“I love the tastefulness of Colin Greenwood’s bass playing—his note selection, and where he chooses to play. It’s very inventive.”
GEAR

Basses ’78 Fender Precision Bass; ’50s Kay upright with D’Addario Helicore strings; fretless ’70s Fender Precision Bass

Rig Mesa/Boogie 400+ head with Mesa 4x12 cabinets; vintage Maverick and Fender Concert guitar amps

Effects Boss DD-5 Digital Delay pedal

“On the record I used a ’73 Fender Telecaster Bass, which is really woofy and boomy. The sound is so sub-y it’s almost synth-like. But it sounds too muddy to play live.”

Okay, there is a bit in here that may be construed as me having made a video for "Obsolete," which was not true until now. Check out the videos below:





Finally, I would like to pay my respects to the late, great Israel "Cachao" López (a monumental bassist/composer/musician/icon) who has greatly influenced me and countless others beyond comprehension.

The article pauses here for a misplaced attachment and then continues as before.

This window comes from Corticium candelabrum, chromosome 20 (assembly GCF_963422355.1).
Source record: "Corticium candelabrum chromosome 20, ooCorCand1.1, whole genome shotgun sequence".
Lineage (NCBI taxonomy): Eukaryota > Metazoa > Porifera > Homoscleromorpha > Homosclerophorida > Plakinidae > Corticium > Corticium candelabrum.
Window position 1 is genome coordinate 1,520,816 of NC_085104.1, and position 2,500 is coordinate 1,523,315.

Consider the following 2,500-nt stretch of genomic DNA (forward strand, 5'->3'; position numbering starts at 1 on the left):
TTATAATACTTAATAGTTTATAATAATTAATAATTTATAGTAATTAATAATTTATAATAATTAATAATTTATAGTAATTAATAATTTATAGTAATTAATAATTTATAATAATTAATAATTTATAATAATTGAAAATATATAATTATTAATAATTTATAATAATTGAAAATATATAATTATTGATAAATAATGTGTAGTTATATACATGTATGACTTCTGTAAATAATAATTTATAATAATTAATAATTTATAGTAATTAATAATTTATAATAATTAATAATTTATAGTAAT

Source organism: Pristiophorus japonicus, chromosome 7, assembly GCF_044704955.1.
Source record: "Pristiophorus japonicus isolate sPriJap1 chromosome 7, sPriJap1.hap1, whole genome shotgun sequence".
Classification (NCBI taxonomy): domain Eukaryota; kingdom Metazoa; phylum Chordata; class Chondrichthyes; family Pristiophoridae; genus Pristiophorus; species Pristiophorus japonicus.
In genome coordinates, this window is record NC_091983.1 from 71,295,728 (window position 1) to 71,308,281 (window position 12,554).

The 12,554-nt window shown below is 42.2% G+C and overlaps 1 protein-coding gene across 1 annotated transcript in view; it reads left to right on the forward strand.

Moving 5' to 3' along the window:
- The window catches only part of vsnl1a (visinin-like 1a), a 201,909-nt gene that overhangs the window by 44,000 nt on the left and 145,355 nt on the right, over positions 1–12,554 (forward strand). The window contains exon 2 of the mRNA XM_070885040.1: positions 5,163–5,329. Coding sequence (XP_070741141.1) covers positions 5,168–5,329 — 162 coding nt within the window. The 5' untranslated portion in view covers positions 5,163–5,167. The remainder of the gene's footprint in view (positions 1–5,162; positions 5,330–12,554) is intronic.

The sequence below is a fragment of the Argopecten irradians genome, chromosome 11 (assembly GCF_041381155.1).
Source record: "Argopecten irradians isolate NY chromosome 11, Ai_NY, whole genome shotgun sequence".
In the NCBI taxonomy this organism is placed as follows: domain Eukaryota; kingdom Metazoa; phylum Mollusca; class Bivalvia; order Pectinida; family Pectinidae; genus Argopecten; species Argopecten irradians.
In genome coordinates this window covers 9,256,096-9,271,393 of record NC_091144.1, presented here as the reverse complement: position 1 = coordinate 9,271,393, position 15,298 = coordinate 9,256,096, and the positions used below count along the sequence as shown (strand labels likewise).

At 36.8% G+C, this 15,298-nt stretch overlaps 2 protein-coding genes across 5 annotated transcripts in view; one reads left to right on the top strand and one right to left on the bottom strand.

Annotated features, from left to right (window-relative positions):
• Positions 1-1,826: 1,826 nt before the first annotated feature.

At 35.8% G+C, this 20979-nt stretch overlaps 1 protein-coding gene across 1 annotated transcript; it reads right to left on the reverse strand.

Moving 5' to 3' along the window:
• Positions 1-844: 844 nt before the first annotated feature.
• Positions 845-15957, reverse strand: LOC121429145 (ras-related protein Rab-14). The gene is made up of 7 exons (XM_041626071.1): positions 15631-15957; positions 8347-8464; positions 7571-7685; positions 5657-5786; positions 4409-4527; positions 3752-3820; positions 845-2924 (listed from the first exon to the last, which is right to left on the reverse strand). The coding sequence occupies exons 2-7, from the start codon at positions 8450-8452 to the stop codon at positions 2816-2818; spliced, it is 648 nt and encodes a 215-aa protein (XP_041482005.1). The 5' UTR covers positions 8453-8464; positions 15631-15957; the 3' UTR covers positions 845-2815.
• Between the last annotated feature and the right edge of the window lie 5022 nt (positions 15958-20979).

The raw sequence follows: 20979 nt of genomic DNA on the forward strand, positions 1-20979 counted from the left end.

Gracias Maestro Cachao por todas las inspiraciones que me haz dado. ¡Vivirás por siempre en mi corazón!


16 comments:

portorikan said...

Hey Congratulations on the baby stuff plus the interview.

Thanks for sharing! Have a great one.

Bertman316 said...

Ahhh. The cat's out of the bag. Since Carina and I found out about the baby at the MSG show we've been excited for you guys -- very hard not to talk about it, but we wanted to respect your privacy. So now that it's public, a great big CONGRATULATIONS to you and Wendy! Treasure these days.
God bless - Bert

Jessica said...

roy, you look very happy in these videos. congratulations!

cass.wood said...

congrats man!!! it seems everyone is having little boys here lately!... mine is 16 months old now.... and I must say he is a huge fan of mute math, he nods his head like a G when you guys are on in the car and if he is standing, he boogies down.... all of you guy's songs, and 15 step by radiohead, those are his dancing songs... beside yo gabba gabba of course...

I am very happy for you

maria said...

Rocco cool name :)
congrats to you and Wendy!!
you'll be a great dad.
enjoy your time at home.
great advice to get lots of sleep.

hope you get to bring Rocco & Wendy on tour in the Fall. You should request your own tour bus :)

Check this one out...
http://www.winnebagoind.com/products/winnebago/view/index.php

It's the one I want because it runs on Diesel you get great fuel economy. Look into renting one so you can take the Fam on the road with you. If I can manage to buy one for my business we'll be touring around to lots of MM shows :)

The View said...